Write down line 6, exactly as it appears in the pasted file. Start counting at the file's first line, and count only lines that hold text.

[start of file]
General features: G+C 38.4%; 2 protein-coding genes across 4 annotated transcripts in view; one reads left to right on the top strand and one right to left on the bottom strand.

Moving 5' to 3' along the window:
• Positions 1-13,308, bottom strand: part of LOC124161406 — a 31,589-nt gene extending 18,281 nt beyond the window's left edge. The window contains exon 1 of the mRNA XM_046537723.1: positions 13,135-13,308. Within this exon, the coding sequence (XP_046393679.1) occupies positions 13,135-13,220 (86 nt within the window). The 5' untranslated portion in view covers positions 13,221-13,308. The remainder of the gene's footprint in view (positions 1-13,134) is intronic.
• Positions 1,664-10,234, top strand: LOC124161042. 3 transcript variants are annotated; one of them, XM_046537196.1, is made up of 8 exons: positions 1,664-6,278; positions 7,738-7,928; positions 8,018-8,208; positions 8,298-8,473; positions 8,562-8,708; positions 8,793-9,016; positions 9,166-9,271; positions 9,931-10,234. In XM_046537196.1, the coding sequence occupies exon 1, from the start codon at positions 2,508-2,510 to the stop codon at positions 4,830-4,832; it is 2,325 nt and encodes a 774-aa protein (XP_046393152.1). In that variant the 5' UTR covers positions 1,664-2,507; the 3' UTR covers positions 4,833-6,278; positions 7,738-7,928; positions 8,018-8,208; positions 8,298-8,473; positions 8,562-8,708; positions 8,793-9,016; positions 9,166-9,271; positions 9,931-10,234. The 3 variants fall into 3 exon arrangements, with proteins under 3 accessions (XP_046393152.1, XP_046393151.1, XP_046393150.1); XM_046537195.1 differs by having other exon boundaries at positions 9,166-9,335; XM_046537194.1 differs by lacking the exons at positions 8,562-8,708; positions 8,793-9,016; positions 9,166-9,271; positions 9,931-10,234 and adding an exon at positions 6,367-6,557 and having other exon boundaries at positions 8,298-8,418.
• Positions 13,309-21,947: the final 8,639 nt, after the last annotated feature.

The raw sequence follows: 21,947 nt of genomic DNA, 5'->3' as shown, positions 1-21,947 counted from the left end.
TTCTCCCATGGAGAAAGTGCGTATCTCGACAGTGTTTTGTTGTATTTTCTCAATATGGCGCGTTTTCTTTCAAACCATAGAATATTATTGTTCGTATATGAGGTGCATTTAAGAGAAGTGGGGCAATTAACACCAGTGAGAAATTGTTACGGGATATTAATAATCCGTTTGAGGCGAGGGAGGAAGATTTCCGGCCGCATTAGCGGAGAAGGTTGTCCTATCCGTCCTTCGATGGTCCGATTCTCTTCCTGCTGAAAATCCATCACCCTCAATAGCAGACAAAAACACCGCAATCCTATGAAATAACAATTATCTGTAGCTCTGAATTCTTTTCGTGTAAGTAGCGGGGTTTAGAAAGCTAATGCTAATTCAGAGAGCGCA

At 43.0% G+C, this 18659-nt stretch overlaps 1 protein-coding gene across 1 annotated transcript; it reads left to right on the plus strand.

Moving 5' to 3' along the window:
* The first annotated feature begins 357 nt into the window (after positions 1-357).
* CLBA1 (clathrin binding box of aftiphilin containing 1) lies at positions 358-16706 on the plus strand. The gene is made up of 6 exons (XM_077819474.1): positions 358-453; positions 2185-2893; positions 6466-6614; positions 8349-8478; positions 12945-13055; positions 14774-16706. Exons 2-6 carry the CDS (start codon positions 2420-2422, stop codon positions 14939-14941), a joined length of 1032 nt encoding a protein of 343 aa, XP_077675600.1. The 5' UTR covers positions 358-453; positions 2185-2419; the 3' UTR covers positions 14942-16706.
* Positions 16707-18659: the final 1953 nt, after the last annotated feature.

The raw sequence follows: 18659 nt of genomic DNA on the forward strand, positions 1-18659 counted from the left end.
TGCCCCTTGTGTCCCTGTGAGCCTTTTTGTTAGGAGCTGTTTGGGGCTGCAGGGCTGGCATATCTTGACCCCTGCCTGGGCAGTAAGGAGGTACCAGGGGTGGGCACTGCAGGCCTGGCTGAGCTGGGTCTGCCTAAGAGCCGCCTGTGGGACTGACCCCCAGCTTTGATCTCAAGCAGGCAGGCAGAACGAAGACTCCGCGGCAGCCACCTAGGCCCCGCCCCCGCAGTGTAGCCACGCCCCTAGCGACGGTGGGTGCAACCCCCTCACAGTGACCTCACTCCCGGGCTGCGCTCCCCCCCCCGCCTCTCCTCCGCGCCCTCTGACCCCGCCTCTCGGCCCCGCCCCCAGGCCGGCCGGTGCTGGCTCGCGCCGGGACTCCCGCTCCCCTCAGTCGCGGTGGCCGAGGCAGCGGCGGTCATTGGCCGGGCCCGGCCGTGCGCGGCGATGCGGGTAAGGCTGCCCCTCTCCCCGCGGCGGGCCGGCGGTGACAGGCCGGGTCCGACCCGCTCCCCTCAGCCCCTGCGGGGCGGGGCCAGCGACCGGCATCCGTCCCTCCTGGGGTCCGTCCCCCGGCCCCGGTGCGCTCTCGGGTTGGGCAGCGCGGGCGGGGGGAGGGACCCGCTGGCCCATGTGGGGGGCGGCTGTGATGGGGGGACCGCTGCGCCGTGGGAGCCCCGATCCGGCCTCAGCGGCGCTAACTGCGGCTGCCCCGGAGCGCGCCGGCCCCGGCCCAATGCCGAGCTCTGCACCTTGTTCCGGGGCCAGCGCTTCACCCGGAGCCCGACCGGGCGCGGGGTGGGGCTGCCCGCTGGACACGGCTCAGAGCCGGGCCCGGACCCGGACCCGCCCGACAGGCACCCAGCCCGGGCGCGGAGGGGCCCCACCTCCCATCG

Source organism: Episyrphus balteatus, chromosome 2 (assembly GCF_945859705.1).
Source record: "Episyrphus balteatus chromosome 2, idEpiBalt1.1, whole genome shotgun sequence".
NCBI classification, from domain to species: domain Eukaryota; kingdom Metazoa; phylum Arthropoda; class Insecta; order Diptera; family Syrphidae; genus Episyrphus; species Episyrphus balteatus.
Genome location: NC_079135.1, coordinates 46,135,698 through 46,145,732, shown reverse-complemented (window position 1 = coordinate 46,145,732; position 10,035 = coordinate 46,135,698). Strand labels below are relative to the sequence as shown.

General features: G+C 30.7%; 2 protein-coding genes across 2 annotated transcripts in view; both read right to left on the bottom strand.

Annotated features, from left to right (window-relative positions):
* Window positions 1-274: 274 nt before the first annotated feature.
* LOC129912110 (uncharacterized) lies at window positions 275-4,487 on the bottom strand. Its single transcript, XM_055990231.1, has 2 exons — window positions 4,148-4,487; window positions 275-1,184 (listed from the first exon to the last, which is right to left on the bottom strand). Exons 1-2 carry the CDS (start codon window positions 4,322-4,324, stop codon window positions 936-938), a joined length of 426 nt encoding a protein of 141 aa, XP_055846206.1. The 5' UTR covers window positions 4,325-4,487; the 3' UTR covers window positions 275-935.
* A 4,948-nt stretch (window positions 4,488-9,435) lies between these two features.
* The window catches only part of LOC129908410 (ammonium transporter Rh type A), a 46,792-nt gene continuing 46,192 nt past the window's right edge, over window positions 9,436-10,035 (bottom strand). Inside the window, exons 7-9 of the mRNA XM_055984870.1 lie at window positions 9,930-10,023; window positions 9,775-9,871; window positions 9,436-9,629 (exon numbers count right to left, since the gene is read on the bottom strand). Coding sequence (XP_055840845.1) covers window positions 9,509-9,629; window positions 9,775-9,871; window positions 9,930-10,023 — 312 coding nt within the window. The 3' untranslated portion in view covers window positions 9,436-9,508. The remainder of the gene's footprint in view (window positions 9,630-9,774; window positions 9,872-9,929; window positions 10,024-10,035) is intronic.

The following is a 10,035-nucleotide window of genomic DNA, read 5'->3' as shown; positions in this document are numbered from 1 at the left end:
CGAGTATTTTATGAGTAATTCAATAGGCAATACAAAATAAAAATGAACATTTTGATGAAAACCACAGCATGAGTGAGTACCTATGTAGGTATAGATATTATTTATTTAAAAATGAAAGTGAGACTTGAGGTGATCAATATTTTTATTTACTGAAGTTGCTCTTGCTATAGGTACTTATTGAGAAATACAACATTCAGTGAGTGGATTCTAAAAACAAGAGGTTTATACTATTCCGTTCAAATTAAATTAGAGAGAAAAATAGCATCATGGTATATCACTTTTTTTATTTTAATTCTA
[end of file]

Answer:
The raw sequence follows: 21,947 nt of genomic DNA, 5'->3' as shown, positions 1-21,947 counted from the left end.